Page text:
Here are my notes from an interview I did with a church member recently.
Question: Do you believe evangelism should be a priority in the church?
Question: Is evangelism a priority in your church?
“Not really. Our pastor doesn’t do much about it. And we get no help from our denomination.”
Question: What are you doing personally to be more evangelistic?
I won’t bore you with statistics about declining evangelism in our churches. You don’t need me to convince you most churches are not reaching our communities with the gospel. You don’t need me to provide data that shows our churches are reaching fewer people today than just a few years ago.
But why are our churches less evangelistic today?
That question could be answered from a number of perspectives. But one of the key explanations is simply an attitude problem. There are several dangerous and debilitating attitudes in churches that are killing evangelism. Here are six of them:
- “That’s what we pay our pastor to do.” The hired-hand attitude toward the Great Commission is debilitating. It emanates from an attitude of comfort and entitlement among church members. And, above all, it is totally unbiblical.
- “Our church members are just not evangelistic.” This quote comes from pastors and other church leaders. It is the other side of the coin of the blame game noted in number one above. Pastors who make those comments typically aren’t evangelistic themselves. And the number one correlative factor of an evangelistic church is an evangelistic pastor. If pastors are serious about their churches becoming Great Commission instruments, they must begin by looking in the mirror.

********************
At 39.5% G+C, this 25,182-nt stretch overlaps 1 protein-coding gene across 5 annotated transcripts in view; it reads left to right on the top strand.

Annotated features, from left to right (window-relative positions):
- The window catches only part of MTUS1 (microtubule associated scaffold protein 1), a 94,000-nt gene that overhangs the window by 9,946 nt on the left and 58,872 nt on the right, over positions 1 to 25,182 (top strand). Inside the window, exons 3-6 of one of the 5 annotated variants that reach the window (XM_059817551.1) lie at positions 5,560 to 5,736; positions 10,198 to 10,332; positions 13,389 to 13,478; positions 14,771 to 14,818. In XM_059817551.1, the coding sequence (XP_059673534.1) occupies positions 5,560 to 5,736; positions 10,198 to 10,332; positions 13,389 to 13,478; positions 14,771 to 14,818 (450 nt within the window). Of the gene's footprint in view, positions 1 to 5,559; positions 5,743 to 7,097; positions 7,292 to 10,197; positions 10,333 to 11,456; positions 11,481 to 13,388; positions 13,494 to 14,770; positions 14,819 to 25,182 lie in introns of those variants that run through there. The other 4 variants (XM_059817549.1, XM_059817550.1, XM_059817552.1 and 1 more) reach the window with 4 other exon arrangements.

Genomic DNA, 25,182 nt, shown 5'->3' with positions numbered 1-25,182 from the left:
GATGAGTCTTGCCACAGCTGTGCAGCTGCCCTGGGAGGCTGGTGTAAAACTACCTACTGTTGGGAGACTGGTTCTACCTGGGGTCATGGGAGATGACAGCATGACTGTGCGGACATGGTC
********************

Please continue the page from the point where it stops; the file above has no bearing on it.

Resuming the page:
- “Our denomination does not help us.” This attitude is a continuation of the blame and deflection issue. Evangelistic churches do not depend on denominations to lead them to share the gospel. They see the Great Commission as primarily an issue of local church responsibility.
- “We emphasize evangelism once a year in our church.” If evangelism is just another emphasis in the church, it is dead on arrival. It must be an ongoing priority of the church. The Great Commission is not just another event; it is living the priority of sharing the gospel.
- “I don’t know anyone well who is not a Christian.” This attitude is part of the greater issue of the holy huddle in many churches. If the church members are not intentionally developing relationships with people who are not Christians, evangelism just won’t happen. Here is a test to consider. How many of the groups or classes in your church are regularly seeking to connect with unbelievers?
- “We don’t have the resources.” The most effective evangelistic churches depend on two key resources: prayer and obedience.
The decline in evangelism in our churches comes down to just a few key issues. Too many believers see evangelism as the responsibility of someone else. Closely related to that issue is the matter of blame. It’s the pastor’s fault. It’s the church members’ fault. It’s the denomination’s fault.
I have seen churches make dramatic turnarounds when just one person decided to be radically obedient to the Great Commission.
The question should not be: “What about them?”
The question should be: “What about me?”